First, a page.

Thursday, January 31, 2013

A Troubling Statistic

Much has been written about the Badgers' shooting woes. But in fact their field goal shooting percentages (34.9% from three and 48.6% from two) are in line with historical averages. For example, their averages last year were 36.8% and 46.5% from three and two, respectively, and 37.4% and 48.9% the year before. So the threes are down a little, but not dramatically. What is going on?

Unsurprisingly, the answer is free throw shooting. Wisconsin shoots an abysmal 60.8% from the line, and in conference play it is even worse: 51.9%. To make matters worse, the Badgers have a hard time even getting to the line. This year their free throw rate (FGA / FTA) is just 28.2%, which is the worst in the Bo Ryan era. (Compare that rate to the rate in Alando Tucker's heyday with the Badgers: 44.9%.) Some of us remember when a hallmark of Bo's teams was to make more free throws than the other team attempts. Those days are over, and they have been for a while.

Indeed, when you combine the Badgers' terrible free throw shooting with their inability to get to the line, you get a very troubling statistic: the Badgers get just 14.6% of their points from the charity stripe. That's the third-lowest in the country, ahead of only winless Grambling (one of the worst D-1 teams ever) and Mount St. Mary's. And it's a stat that has been going steadily for the Badgers since they peaked at 23.1% in 2006-07.

Of course, it is possible to play good offense without getting to the line much. Michigan does it, for example. But getting to the line and making free throws was part of the Bo Ryan offensive formula, and it's an ingredient that has just gone missing.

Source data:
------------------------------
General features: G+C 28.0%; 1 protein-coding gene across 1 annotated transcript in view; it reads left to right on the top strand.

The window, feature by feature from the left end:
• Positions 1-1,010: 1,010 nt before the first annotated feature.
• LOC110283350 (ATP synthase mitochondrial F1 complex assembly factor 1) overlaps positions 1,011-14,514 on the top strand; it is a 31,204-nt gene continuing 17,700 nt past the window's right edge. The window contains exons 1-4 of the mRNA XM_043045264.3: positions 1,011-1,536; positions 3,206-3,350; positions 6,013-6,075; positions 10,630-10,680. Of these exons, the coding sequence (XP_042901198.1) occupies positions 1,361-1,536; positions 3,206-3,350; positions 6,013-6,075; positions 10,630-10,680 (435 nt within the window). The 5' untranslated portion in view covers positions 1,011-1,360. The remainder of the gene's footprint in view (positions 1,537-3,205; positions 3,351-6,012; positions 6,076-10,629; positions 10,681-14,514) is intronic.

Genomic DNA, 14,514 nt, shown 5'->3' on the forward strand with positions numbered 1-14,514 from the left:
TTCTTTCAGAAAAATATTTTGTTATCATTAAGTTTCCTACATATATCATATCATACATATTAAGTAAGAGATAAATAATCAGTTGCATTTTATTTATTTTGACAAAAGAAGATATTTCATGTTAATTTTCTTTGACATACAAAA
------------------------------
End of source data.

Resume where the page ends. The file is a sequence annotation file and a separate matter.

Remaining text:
1 comment:

  1. Very good post. Things sure have changed offensively for the Badgers. I think the changes in free throw rates are partially personnel related. Fouls are generally created when a team gets the ball in the paint either by dribble drive or by post up. The Badgers don't use the dribble drive a ton, but Jordan Taylor and Trevon Hughes both got to the line enough. This year's badger guards are obviously not very good, and they hardly get to the line at all. That's part of the problem.
    I think the larger trend is with the post players. First, the badgers stopped running the part of the swing where they posted their guards several years ago. The guards still get in the post, but this is mostly to create movement and flow as the guards almost never actually get the ball in the post. Second is again personnel related, as they just haven't had post players. The last year the Badgers made more free throws than their opponents attempted was Butch's last season 07-08. Since then they have featured players in the post who were much more comfortable facing up and shooting jumpers than dipping a shoulder and getting into the opponent, or to the rim. The list includes players like Landry, Leuer, Nankivil, and Evans. I had hoped this trend would change some with Berggren playing the post, but he just doesn't get enough touches to change the trend.
    With Kaminsky and Dekker looking to get most of the forward minutes for the next couple years I'm not sure the trend is going to change.